This week marks the 100th anniversary of Rosemary Sutcliff’s birth.
Born on 14 December 1920 in Surrey, Rosemary Sutcliff spent much of her youth in Malta. At a young age she was affected by Still’s disease and spent much of her life in a wheelchair.
Sutcliff had a profound imagination perhaps from her childhood experience of interrupted schooling and being read stories by her mother. Although she went on to become a prize winning author, she didn’t learn to read until nine. She carried on writing throughout her life, even on the morning of her death in 1992.
Eagle of the Ninth
Sutcliff is most famous for her historical novels set in Roman Britain. The Eagle of the Ninth is the first in a loose series exploring a single family at key points.
It is set in the 2nd century CE.
Marcus Flavius Aquilla’s father disappeared 12 years before the book’s beginning. He was the commanding officer of the Roman Ninth Legion which disappeared in action in Northern England and Scotland.
Now 19, Marcus is sent to the province of Britain, to begin his military career as a centurion. Severely wounded in battle, he is discharged from the army. While convalescing with his uncle in Silchester he buys a slave, Esca, with whom he develops a friendship. He also meets a feisty young British girl.
Once healed he plans to set off to the North to find out what happened to the lost legion and its eagle, and to save his father’s name if possible.
It is the precis for a dramatic plot, but just as rewarding is the richly imagined world and the deeply humane portrayal of rounded characters. Even the baddies are sympathetic and the heroes have their flaws and blindsides too.
The plot of the novel is based on a theory that the Roman Ninth Legion (Legio IX Hispana) was destroyed in a battle in modern day Scotland. The legion disappeared from the historical record from about 120 CE. Linking this to other evidence pointing to a rebellion in what is now the North of England, led the historian Theodore Mommsen to argue that the Legion was destroyed in war.
Since Mommsen, further evidence has been found which has complicated his theory however, the story has influenced many creative works.
Sutclffe was also inspired by the Silchester Eagle (now in the Reading Museum). Some have identified this Eagle as a military eagle, although most scholars now dispute this. It matches the description in the novel. A replica of it was also used in the film from 2011.
The date of the novel is given as the second century, but some details complicate this. A second wall is mentioned beyond Hadrian’s Wall from which Roman forces withdrew. This could be the Antonine Wall (built in 142 CE, the Romans withdrew c. 210s CE). In the book, the land between these walls is called the former Province of Valentina (which follows William Camden). Even the location and date of this province is unclear and historians have located it as far away as North Wales.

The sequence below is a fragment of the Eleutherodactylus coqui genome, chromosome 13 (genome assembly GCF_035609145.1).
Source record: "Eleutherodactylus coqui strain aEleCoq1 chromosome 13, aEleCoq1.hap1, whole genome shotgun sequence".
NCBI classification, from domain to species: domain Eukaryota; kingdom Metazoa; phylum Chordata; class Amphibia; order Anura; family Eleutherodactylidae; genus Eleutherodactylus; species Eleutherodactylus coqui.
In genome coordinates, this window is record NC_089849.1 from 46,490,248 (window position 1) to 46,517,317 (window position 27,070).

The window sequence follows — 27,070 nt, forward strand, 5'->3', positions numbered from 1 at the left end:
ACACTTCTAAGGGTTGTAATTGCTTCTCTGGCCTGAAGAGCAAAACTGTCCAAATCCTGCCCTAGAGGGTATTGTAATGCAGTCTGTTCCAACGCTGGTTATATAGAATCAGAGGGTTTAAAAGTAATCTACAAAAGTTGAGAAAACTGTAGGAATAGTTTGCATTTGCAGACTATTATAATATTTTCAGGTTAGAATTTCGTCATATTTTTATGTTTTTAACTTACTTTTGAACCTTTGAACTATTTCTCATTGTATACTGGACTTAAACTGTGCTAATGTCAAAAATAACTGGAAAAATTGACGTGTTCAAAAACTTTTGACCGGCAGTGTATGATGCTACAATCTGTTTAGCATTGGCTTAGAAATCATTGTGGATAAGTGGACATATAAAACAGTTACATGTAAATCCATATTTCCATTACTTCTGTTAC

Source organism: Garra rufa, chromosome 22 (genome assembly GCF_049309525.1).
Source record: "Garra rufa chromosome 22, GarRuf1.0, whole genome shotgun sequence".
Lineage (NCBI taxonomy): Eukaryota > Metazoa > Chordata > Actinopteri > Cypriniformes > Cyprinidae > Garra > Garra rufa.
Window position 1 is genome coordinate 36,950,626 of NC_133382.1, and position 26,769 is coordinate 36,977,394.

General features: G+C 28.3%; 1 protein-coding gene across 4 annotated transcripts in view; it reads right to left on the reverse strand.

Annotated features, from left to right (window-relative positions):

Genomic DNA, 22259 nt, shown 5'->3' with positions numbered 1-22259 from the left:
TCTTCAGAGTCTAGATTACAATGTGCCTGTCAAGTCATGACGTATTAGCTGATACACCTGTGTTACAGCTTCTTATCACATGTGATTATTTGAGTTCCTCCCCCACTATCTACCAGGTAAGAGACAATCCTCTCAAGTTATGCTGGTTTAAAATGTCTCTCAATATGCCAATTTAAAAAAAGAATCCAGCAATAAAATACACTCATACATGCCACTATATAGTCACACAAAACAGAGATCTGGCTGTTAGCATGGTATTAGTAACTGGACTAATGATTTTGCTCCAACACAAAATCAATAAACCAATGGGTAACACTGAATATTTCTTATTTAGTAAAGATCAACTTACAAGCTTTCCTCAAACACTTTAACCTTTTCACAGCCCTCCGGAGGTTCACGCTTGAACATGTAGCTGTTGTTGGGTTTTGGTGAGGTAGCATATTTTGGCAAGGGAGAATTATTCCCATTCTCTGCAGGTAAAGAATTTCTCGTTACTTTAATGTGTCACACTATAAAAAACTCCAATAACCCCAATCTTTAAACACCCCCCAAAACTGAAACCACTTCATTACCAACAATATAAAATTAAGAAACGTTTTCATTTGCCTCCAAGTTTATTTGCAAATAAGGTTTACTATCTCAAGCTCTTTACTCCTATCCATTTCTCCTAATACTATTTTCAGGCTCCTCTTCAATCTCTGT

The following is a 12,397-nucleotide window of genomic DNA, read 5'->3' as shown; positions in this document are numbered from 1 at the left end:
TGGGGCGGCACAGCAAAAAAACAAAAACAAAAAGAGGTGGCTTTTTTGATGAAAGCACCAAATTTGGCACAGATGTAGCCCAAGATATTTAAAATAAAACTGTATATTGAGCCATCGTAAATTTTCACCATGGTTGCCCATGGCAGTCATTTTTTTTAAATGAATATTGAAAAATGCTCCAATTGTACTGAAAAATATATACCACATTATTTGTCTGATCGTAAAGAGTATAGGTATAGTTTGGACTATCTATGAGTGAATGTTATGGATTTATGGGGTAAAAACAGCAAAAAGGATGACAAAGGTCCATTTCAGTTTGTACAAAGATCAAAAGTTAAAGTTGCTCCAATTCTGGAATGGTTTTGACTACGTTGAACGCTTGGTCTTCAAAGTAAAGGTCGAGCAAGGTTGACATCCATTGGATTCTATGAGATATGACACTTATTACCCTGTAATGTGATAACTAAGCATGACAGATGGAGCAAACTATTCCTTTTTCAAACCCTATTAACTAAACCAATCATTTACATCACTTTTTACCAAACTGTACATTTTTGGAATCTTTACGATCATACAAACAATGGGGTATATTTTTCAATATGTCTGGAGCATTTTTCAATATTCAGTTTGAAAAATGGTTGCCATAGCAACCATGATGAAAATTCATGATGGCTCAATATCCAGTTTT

This is not to discredit Sutcliff. A historical novelist needs to create concrete realities from historical uncertainties to make her plot believable. It is also clear that she was deeply knowledgeable about Roman Britain. The world she creates encourages readers to find out more.
An important theme in the novel is the impact of Roman colonialism on the British inhabitants. The British characters react in various ways to the Roman conquerors. One early character, Cradoc, takes Marcus hunting and although it feels like a friendship is forming, the differences between the two men are too strong. Valaria, a British woman, adopts Roman fashions (even if they are a little behind Roman fashions).
That Britain is a land to be exploited is implicit in the novel. Parcels of land are given to retiring soldiers. Several British characters also make their living as hunters or guides to Roman hunters. This follows the model of North American colonialism where Native Americans and people from the First Nations would guide European hunters. The historical reality was more complex, but this model would have been well known from the histories of Francis Parkman and the novels of James Fennimore Cooper amongst others. These writers created an ambiguous idea of indigenuous people which stressed the pros and cons of European civilization.
“But these things that Rome had to give, are they not good things?’ Marcus demanded. ‘Justice and order, and good roads, worth having, surely?’
‘These be all good things,’ Esca agreed. ‘But the price is too high.’